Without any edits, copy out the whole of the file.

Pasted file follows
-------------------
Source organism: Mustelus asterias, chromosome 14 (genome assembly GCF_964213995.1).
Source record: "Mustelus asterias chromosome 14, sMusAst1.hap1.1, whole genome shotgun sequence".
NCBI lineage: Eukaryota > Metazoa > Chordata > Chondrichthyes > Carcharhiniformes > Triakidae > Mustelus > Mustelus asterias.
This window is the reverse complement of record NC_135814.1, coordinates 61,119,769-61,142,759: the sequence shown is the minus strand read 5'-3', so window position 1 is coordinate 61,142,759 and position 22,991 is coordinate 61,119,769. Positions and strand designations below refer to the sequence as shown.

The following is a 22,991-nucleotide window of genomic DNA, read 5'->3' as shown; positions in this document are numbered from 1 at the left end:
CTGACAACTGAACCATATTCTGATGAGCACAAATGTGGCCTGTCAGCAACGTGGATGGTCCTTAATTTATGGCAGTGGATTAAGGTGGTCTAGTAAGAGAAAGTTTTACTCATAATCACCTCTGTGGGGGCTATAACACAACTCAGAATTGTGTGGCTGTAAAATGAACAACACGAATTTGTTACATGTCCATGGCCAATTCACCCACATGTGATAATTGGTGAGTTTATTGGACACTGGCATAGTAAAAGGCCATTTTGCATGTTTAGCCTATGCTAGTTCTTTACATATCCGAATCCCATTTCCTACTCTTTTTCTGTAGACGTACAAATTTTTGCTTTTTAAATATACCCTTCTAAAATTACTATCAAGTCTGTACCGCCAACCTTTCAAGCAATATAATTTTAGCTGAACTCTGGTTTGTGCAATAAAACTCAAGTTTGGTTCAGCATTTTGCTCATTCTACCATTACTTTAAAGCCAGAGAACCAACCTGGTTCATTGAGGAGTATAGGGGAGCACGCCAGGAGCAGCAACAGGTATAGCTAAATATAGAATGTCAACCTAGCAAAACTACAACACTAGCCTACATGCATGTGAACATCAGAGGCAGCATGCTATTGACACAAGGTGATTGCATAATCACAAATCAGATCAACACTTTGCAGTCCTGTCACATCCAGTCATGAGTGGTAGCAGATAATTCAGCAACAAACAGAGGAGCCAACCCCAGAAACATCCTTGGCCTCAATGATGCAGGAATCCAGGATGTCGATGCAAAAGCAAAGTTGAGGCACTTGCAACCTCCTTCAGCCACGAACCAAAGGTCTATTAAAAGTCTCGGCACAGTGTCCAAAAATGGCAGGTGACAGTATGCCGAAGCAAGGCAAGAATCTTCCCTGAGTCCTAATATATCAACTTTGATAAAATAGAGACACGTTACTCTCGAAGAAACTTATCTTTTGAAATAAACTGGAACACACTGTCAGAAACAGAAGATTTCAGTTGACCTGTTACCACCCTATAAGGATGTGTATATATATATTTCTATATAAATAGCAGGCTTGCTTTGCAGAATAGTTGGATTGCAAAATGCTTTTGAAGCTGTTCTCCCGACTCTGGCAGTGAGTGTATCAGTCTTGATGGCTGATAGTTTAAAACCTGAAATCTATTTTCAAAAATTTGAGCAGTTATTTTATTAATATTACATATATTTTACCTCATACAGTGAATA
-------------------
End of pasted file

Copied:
Source organism: Mustelus asterias, chromosome 14 (genome assembly GCF_964213995.1).
Source record: "Mustelus asterias chromosome 14, sMusAst1.hap1.1, whole genome shotgun sequence".
NCBI lineage: Eukaryota > Metazoa > Chordata > Chondrichthyes > Carcharhiniformes > Triakidae > Mustelus > Mustelus asterias.
This window is the reverse complement of record NC_135814.1, coordinates 61,119,769-61,142,759: the sequence shown is the minus strand read 5'-3', so window position 1 is coordinate 61,142,759 and position 22,991 is coordinate 61,119,769. Positions and strand designations below refer to the sequence as shown.

The following is a 22,991-nucleotide window of genomic DNA, read 5'->3' as shown; positions in this document are numbered from 1 at the left end:
CTGACAACTGAACCATATTCTGATGAGCACAAATGTGGCCTGTCAGCAACGTGGATGGTCCTTAATTTATGGCAGTGGATTAAGGTGGTCTAGTAAGAGAAAGTTTTACTCATAATCACCTCTGTGGGGGCTATAACACAACTCAGAATTGTGTGGCTGTAAAATGAACAACACGAATTTGTTACATGTCCATGGCCAATTCACCCACATGTGATAATTGGTGAGTTTATTGGACACTGGCATAGTAAAAGGCCATTTTGCATGTTTAGCCTATGCTAGTTCTTTACATATCCGAATCCCATTTCCTACTCTTTTTCTGTAGACGTACAAATTTTTGCTTTTTAAATATACCCTTCTAAAATTACTATCAAGTCTGTACCGCCAACCTTTCAAGCAATATAATTTTAGCTGAACTCTGGTTTGTGCAATAAAACTCAAGTTTGGTTCAGCATTTTGCTCATTCTACCATTACTTTAAAGCCAGAGAACCAACCTGGTTCATTGAGGAGTATAGGGGAGCACGCCAGGAGCAGCAACAGGTATAGCTAAATATAGAATGTCAACCTAGCAAAACTACAACACTAGCCTACATGCATGTGAACATCAGAGGCAGCATGCTATTGACACAAGGTGATTGCATAATCACAAATCAGATCAACACTTTGCAGTCCTGTCACATCCAGTCATGAGTGGTAGCAGATAATTCAGCAACAAACAGAGGAGCCAACCCCAGAAACATCCTTGGCCTCAATGATGCAGGAATCCAGGATGTCGATGCAAAAGCAAAGTTGAGGCACTTGCAACCTCCTTCAGCCACGAACCAAAGGTCTATTAAAAGTCTCGGCACAGTGTCCAAAAATGGCAGGTGACAGTATGCCGAAGCAAGGCAAGAATCTTCCCTGAGTCCTAATATATCAACTTTGATAAAATAGAGACACGTTACTCTCGAAGAAACTTATCTTTTGAAATAAACTGGAACACACTGTCAGAAACAGAAGATTTCAGTTGACCTGTTACCACCCTATAAGGATGTGTATATATATATTTCTATATAAATAGCAGGCTTGCTTTGCAGAATAGTTGGATTGCAAAATGCTTTTGAAGCTGTTCTCCCGACTCTGGCAGTGAGTGTATCAGTCTTGATGGCTGATAGTTTAAAACCTGAAATCTATTTTCAAAAATTTGAGCAGTTATTTTATTAATATTACATATATTTTACCTCATACAGTGAATA